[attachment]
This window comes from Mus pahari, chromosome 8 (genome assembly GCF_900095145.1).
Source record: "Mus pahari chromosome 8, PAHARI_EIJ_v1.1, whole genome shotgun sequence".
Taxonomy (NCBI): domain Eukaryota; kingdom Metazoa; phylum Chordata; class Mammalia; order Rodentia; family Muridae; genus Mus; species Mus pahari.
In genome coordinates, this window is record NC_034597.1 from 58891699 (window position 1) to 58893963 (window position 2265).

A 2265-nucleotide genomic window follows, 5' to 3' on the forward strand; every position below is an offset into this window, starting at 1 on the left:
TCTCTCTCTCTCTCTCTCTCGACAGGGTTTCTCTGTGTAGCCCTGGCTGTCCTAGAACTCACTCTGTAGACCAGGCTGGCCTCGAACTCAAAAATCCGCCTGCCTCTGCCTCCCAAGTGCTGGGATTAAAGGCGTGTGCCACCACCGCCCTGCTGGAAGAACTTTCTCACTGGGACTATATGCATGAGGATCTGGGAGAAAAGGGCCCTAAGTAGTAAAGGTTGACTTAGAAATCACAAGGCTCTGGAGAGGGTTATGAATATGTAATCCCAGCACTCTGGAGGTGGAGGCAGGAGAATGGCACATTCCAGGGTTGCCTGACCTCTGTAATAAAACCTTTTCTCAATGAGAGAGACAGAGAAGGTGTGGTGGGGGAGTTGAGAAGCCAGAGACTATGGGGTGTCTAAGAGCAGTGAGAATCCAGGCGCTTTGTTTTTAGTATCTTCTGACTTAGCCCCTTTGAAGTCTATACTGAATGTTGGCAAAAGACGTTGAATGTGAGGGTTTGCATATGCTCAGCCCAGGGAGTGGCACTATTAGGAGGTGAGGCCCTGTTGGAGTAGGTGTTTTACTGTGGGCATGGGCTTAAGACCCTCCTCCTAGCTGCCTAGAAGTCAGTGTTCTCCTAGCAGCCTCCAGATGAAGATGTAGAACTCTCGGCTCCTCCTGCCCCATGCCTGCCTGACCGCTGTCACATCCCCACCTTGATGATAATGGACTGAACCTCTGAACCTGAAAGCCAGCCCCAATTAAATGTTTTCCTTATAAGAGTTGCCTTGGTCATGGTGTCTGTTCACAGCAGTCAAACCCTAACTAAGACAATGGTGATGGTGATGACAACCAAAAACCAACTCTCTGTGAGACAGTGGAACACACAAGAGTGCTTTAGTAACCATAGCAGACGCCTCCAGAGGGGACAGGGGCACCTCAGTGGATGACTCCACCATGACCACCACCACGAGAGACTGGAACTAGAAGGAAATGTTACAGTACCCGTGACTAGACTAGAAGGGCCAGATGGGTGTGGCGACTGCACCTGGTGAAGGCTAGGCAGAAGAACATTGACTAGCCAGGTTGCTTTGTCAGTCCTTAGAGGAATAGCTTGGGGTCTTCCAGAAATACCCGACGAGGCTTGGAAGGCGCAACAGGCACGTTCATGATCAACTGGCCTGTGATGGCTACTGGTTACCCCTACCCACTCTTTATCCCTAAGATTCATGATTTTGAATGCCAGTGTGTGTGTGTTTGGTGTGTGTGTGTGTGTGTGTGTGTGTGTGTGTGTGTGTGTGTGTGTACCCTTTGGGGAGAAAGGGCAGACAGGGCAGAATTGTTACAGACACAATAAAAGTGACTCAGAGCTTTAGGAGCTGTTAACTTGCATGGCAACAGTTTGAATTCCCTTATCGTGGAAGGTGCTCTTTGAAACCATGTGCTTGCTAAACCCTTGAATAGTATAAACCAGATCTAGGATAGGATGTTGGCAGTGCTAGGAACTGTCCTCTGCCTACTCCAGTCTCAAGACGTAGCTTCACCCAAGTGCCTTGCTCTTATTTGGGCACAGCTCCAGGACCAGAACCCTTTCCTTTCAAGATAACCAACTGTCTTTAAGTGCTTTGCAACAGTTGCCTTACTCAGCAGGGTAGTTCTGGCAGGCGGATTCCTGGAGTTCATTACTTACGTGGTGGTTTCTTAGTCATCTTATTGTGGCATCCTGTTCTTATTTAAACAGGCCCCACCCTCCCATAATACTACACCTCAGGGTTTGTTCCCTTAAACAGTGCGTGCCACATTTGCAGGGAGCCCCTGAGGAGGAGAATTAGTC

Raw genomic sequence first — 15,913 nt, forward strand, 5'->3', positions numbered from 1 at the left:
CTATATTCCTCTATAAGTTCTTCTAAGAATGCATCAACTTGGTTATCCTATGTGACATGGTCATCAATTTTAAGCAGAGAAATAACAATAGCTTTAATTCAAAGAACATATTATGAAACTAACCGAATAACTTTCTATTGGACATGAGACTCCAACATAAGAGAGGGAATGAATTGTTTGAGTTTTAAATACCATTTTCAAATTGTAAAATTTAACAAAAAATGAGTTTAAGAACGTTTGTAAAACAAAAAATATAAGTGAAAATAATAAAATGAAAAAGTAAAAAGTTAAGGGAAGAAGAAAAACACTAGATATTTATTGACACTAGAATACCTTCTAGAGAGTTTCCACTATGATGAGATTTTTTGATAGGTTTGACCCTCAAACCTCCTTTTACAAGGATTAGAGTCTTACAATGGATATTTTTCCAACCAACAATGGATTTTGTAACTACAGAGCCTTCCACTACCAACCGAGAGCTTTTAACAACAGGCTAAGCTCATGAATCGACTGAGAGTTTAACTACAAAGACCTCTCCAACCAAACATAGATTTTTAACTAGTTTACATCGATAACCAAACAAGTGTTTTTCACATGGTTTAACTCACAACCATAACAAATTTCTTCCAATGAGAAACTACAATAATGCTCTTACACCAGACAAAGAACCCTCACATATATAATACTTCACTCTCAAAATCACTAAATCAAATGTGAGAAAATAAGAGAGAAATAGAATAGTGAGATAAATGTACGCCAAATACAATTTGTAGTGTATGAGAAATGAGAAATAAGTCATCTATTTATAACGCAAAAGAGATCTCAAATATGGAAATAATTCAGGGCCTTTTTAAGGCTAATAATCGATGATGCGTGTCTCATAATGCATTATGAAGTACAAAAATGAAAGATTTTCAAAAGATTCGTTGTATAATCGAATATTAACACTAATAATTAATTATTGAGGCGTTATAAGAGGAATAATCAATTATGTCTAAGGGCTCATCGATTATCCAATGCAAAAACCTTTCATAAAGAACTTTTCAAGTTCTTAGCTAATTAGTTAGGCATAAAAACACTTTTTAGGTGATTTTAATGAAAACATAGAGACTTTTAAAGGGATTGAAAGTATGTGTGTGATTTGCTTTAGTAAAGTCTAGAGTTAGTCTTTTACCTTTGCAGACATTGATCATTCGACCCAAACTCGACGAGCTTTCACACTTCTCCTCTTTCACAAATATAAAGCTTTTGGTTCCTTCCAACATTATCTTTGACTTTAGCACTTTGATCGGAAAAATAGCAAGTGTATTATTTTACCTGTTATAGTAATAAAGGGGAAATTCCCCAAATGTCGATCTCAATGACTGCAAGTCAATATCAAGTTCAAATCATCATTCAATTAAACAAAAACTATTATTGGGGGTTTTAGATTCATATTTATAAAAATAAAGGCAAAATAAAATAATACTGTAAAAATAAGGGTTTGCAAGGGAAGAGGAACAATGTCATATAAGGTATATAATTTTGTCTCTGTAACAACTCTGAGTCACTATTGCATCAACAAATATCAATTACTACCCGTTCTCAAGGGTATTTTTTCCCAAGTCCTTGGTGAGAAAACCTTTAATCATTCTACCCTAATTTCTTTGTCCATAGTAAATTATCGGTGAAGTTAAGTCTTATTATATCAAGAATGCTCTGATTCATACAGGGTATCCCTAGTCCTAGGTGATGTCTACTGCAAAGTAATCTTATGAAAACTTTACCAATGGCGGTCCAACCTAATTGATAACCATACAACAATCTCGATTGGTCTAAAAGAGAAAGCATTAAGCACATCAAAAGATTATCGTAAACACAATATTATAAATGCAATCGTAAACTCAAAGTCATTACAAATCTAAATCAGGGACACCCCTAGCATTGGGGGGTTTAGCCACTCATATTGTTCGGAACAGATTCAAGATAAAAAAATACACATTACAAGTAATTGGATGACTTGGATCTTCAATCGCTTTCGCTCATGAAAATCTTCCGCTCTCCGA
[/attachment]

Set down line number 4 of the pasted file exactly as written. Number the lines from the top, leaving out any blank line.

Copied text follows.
In genome coordinates, this window is record NC_034597.1 from 58891699 (window position 1) to 58893963 (window position 2265).